College of Teaching receives promise of government “cash injection” – but amount is unknown
Nicky Morgan and David Laws have announced the creation of a College of Teaching and confirmed there will be a “significant injection of Government funding” but the amount is still unknown.
The education secretary and schools minister re-iterated this morning that the professional body would be independent of government.
Schools Week understands that the amount of financial support the college will receive is still being worked out.
The consortium ‘Claim Your College’ will lead the College of Teaching implementation and have stressed that it will remain free from government influence, despite the financial support.
David Weston, chief Executive of the Teacher Development Trust, said: “This no-strings funding and positive engagement from government will help us get the wheels of this important project turning as we appoint a board – representative of the best teachers – to found it and set its direction.”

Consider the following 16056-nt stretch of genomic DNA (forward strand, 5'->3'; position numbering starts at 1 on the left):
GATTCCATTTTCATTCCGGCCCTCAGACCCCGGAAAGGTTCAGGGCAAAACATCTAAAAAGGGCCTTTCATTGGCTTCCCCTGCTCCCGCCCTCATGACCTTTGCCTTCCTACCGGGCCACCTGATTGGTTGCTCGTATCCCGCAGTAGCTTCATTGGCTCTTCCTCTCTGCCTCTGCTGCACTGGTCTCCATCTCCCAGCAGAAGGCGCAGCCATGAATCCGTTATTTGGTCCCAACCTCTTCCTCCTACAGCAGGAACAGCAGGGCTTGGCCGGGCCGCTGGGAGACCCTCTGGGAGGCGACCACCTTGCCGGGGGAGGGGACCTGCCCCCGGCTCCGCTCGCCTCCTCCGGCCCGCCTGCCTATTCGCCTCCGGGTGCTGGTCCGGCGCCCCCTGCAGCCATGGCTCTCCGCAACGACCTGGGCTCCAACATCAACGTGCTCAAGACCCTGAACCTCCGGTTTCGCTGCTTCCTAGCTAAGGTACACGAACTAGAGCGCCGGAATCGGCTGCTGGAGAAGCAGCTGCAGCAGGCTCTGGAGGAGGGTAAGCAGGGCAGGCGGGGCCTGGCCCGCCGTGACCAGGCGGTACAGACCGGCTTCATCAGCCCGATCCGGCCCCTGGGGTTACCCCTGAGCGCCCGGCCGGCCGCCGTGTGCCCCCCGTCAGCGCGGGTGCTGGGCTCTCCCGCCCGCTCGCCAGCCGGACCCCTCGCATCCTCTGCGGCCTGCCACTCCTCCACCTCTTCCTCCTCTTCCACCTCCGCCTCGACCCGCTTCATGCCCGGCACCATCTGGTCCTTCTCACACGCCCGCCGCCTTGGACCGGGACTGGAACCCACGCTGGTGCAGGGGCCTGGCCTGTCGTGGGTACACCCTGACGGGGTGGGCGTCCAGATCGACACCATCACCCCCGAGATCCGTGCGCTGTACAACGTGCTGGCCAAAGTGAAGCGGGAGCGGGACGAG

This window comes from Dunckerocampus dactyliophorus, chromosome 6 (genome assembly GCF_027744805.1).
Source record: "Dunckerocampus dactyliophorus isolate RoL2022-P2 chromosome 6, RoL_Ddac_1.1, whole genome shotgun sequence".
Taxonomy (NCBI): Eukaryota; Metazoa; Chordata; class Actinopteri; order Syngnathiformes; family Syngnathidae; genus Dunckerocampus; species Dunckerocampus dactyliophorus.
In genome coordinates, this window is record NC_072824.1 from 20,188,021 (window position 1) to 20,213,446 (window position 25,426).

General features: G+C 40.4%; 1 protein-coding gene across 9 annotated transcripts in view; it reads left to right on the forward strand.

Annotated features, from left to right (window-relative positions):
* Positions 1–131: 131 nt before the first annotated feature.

Trade union NASUWT has slammed the plans, claiming the independence of an organisation funding by government is “risible”.
Chris Keates, NASUWT general secretary, said: “The idea that ministers are proposing to plough vast sums of taxpayers’ money into a College with the intention of allowing it to operate entirely free from political interference is risible.”
Last month, plans for the college revealed that membership would be voluntary and at a cost of approximately £70 per year.
In a joint statement today, Ms Morgan and Mr Laws said: “It is remarkable that teaching remains one of the only professions in this country whose members cannot benefit from being part of a professional body promoting high standards of practice and development.”
They added: “We are therefore delighted to be able to support the establishment of a new teacher-led, College of Teaching – fully independent of Government – through the “Claim Your College” consortium of leading educational organisations.”
A separate pot of £5 million was also announced, which includes cash for Teaching Schools to bid for up to £300,000 to “develop and deliver programmes of [evidence-based] professional development” as part of a Professional Development Fund, as well as a new “expert group” to develop standards.